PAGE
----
Intersectionality takes into account people’s overlapping identities and experiences in order to understand the complexity of prejudices they face.Law professor, civil rights advocate and leading scholar of critical race theory
Intersectionality is a tool and framework that helps us look at inequities through the multiple identities people hold and how they must navigate their experiences as individuals, in groups, and in society. Kimberlé Crenshaw coined the term in 1989 to explain how Black women faced specific discrimination related to both being Black and being a woman.
When using intersectionality as a framework we can see the impact of the overlapping identities that we all hold. For example, think back to Day One of the challenge. We completed a social identity wheel to help us place our identities into social groups. The wheel is dynamic and full of many categories because we all hold multiple social identities like race, gender, disability status, religion, class and sexual orientation at one time. Intersectionality reminds us that we are all unique and the layering of our identities influences not only how we see and interact with the world but how the world sees and interacts with us.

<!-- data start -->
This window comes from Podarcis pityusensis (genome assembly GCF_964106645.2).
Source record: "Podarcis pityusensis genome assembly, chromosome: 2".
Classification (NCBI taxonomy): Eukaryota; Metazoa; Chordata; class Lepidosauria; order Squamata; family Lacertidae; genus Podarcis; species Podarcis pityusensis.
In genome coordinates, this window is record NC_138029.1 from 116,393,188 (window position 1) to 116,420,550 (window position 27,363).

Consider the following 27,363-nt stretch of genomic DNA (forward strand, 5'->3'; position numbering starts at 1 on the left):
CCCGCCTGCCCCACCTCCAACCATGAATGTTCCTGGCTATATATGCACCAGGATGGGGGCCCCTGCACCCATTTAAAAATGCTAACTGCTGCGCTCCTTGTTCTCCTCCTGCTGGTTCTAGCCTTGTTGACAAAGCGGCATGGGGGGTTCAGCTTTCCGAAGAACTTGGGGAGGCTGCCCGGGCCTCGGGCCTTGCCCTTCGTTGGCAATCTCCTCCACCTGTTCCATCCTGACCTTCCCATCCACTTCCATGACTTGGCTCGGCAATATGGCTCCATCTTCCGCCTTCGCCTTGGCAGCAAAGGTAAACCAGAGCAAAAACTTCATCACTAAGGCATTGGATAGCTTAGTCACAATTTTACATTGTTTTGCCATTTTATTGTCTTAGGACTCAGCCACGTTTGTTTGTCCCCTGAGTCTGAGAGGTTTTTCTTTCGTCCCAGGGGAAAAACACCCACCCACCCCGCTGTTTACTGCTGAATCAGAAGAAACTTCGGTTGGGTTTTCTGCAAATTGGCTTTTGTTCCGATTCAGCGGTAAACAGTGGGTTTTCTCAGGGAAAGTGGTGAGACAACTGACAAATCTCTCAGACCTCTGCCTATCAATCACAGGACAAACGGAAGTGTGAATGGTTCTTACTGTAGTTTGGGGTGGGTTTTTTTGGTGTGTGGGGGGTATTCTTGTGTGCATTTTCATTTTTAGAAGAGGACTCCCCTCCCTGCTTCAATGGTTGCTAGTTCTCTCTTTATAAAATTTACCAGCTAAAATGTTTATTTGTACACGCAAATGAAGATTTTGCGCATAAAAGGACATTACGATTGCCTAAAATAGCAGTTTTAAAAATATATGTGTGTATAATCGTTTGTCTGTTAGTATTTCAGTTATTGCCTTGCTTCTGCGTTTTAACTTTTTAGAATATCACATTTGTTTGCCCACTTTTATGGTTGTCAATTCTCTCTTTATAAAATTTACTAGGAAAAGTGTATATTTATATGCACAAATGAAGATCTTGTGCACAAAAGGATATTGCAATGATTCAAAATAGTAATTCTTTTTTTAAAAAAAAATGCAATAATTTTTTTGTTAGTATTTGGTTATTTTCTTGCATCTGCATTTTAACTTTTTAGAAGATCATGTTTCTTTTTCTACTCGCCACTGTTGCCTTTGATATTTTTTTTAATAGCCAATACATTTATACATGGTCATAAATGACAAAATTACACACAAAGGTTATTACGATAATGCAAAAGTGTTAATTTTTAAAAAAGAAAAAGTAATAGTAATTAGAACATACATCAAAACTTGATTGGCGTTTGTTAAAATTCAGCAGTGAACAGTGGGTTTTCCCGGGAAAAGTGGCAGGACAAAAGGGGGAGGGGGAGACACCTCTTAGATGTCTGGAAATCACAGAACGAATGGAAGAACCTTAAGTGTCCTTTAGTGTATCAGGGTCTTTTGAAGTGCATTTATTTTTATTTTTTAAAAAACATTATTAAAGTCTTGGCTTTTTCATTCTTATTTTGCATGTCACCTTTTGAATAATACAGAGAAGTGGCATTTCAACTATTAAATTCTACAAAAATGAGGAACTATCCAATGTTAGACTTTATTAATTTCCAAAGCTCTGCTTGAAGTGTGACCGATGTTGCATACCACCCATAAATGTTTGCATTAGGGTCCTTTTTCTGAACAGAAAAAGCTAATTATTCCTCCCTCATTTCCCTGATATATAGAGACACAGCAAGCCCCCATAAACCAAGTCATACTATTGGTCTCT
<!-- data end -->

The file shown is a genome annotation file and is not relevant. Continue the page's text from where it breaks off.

Over the next few days, we will look closer at the systematic inequities that specific groups face in our community based on various identities (gender, sexual orientation, citizenship status, etc.). As we move through the rest of the challenge we will use intersectionality to broaden our perspective and to better understand the compounding inequities that people and communities with multiple marginalized identities face.
Read this article on what intersectionality has to do with you and how you can utilize this term in your everyday life and equity work. (7 minutes)
Read this article, “What’s Intersectionality? Let These Scholars Explain the Theory and Its History,” which details the history of intersectionality and how it is utilized to make the feminist movement more inclusive today. (4 minutes)